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For Better Leadership Communication, Put a Different Device in Your Hand

The fact that each of us has continually at hand, if not in hand, devices that practically beg to announce our every thought or emotion immediately upon conception represents one of the greater latent dangers to our reputations, if not careers. Put simply, the fact that we can emote nonstop doesn’t mean we should, particularly if we occupy a leadership role and have others looking to us for guidance and good example.

Though we have more communications capacity at our disposal than ever, most of us do a poorer job of actually making meaning. This occurs at a time when institutional knowledge is leaving our organizations at an unprecedented rate. (According to the BLS, about 100,000 Americans quit their jobs daily!) And it shows.

For a small proof of concept, ask a representative sample of your workforce to list the organization’s three (3) top priorities. Then, compare their answers. They won’t match!  To wit, how are you ever going to accomplish those things if people don’t know what they are? Your people want to read mysteries, not live them! We can, and must do a lot better.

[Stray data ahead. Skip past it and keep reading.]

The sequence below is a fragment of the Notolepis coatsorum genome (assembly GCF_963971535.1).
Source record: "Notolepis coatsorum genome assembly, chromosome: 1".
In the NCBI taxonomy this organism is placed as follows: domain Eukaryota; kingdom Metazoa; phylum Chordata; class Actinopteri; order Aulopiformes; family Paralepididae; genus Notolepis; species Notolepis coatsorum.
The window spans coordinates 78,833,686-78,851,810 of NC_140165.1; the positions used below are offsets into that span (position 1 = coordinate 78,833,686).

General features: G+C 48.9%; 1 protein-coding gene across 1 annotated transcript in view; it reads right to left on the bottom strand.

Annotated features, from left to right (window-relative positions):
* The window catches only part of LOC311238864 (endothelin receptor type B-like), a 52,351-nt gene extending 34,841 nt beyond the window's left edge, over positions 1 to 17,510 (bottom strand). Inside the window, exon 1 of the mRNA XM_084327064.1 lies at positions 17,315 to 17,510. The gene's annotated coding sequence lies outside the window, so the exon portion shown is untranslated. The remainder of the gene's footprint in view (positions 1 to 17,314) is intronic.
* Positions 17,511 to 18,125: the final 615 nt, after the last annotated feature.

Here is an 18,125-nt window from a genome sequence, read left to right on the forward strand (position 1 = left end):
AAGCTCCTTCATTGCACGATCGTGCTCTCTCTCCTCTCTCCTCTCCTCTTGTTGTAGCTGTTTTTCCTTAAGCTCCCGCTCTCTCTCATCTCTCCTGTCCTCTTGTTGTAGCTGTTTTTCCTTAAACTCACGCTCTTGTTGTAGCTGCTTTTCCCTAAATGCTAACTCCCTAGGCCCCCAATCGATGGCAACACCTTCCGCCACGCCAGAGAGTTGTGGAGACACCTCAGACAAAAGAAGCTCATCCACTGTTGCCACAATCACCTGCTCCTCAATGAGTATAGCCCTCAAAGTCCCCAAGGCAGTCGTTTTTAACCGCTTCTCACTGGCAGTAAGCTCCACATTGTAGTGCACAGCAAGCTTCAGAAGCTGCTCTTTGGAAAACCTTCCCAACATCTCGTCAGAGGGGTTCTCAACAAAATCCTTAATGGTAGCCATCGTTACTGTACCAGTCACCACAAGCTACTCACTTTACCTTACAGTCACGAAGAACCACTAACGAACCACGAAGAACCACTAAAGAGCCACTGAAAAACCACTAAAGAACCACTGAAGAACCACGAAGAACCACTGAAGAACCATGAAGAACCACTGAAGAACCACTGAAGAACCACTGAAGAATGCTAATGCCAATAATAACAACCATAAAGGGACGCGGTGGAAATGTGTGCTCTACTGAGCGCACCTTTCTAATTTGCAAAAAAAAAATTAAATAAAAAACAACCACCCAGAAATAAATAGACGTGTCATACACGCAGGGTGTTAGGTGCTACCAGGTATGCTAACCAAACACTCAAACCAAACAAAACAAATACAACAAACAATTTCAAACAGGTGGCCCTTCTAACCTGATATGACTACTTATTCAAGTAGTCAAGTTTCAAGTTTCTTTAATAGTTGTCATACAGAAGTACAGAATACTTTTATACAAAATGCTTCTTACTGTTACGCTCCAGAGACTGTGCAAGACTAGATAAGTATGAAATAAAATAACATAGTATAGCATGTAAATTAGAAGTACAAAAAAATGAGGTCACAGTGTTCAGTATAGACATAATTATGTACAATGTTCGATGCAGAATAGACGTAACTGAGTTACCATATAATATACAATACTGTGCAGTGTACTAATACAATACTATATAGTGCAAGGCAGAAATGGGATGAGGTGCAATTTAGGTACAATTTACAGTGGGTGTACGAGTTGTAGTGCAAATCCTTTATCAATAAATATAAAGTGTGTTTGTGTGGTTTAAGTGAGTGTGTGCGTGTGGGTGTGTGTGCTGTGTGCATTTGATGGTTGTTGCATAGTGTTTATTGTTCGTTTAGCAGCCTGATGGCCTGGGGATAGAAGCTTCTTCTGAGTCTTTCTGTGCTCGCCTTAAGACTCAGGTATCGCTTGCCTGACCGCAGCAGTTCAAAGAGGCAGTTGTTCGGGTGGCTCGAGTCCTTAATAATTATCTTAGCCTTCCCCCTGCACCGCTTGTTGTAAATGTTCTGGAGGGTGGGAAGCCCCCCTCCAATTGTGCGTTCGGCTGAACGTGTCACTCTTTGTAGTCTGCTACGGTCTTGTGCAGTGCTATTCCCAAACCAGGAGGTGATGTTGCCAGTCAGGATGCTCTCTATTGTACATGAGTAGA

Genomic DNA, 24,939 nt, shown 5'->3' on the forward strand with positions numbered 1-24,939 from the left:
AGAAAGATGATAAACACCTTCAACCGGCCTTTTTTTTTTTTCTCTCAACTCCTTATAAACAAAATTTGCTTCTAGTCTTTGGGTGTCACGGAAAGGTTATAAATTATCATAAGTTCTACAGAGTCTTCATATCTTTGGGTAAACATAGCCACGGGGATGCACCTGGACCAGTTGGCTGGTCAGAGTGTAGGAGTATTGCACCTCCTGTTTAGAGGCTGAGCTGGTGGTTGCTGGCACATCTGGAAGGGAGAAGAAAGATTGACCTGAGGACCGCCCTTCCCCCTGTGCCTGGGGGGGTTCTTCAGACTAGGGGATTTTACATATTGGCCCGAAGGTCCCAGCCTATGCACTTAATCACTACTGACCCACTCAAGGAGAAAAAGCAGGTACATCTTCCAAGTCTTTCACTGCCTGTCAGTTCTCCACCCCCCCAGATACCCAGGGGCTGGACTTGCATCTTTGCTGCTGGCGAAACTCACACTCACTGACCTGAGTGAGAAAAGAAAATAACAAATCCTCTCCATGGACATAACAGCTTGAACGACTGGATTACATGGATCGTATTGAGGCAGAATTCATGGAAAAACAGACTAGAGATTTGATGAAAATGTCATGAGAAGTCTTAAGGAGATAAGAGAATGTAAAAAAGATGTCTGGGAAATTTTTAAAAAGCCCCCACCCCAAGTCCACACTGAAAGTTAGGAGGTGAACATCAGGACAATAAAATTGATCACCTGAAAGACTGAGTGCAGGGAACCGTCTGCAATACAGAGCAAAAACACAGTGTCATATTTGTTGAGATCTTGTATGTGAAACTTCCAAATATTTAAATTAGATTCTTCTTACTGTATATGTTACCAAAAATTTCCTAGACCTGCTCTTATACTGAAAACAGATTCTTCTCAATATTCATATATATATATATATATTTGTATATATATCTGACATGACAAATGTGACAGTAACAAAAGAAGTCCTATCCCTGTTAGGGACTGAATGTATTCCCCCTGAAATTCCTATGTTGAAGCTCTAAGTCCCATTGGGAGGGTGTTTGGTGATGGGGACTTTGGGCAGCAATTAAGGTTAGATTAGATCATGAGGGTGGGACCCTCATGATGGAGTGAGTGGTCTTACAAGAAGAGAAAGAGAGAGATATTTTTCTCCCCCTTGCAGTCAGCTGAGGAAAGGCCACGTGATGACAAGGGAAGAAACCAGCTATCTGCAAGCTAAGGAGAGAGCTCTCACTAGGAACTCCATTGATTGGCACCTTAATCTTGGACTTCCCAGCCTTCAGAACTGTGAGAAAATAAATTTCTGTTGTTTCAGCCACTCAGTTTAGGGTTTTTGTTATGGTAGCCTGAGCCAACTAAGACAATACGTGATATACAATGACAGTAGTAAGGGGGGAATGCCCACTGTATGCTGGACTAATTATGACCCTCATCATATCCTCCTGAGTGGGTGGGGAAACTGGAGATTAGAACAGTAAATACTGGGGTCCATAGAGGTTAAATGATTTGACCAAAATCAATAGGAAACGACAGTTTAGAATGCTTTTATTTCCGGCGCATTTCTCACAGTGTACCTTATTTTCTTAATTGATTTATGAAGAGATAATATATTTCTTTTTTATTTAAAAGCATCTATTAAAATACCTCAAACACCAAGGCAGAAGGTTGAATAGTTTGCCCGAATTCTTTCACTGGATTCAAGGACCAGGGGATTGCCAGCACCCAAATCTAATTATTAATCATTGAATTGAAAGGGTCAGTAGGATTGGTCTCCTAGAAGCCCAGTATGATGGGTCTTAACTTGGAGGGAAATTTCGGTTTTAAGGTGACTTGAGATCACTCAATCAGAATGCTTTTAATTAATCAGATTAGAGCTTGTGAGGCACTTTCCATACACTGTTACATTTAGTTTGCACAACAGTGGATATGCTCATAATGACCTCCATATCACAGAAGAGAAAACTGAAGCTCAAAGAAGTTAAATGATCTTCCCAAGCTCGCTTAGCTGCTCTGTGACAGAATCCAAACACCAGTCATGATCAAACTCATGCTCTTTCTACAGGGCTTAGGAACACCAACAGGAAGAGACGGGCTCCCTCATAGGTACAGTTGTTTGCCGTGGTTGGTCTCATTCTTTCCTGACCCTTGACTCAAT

Friday, 28 July 2017 15:41

Huddles or Hurdles? It's Your Choice

Huddles or Hurdles? It's Your Choice
By Richard Hadden and Bill Catlette

Let's start with some locker room talk. No, not that kind...

This morning, at the Y, I overheard a conversation between two guys who were, like most of the rest of us, getting dressed and groomed in preparation for a day at the office. Guy Number One observed aloud that Guy Number Two seemed to be moving pretty fast, to which Two replied, "Yeah, I have to be in early today. We're having one of our 'huddles'," the latter word being punctuated by both air quotes and an unmistakable eye roll. "Or, as I call them," he said, 'hurdles'. My boss is on this new kick. It's total BS. What a waste of time."

Wow. Huddles. Hurdles. Pretty clever, I thought. But sad.

Thirty-five years ago this week, when I was a young middle manager at a nascent FedEx, my boss flew to New York for exactly two reasons: 1) To go Christmas shopping with his wife, and 2) To do a little coaching with me. Though the time-split between those two objectives was about 90/10 in favor of shopping, both purposes were well served. On the premise that you’re more interested in your holiday shopping than his, let’s talk about the second item.

One afternoon as we were riding across town in a limo, he initiated his coaching by saying something to the effect of, “You seem to be a pretty driven, bright, young guy who, when he weighs in on a topic is right more often than not. The question is, why do you have to be so damn right?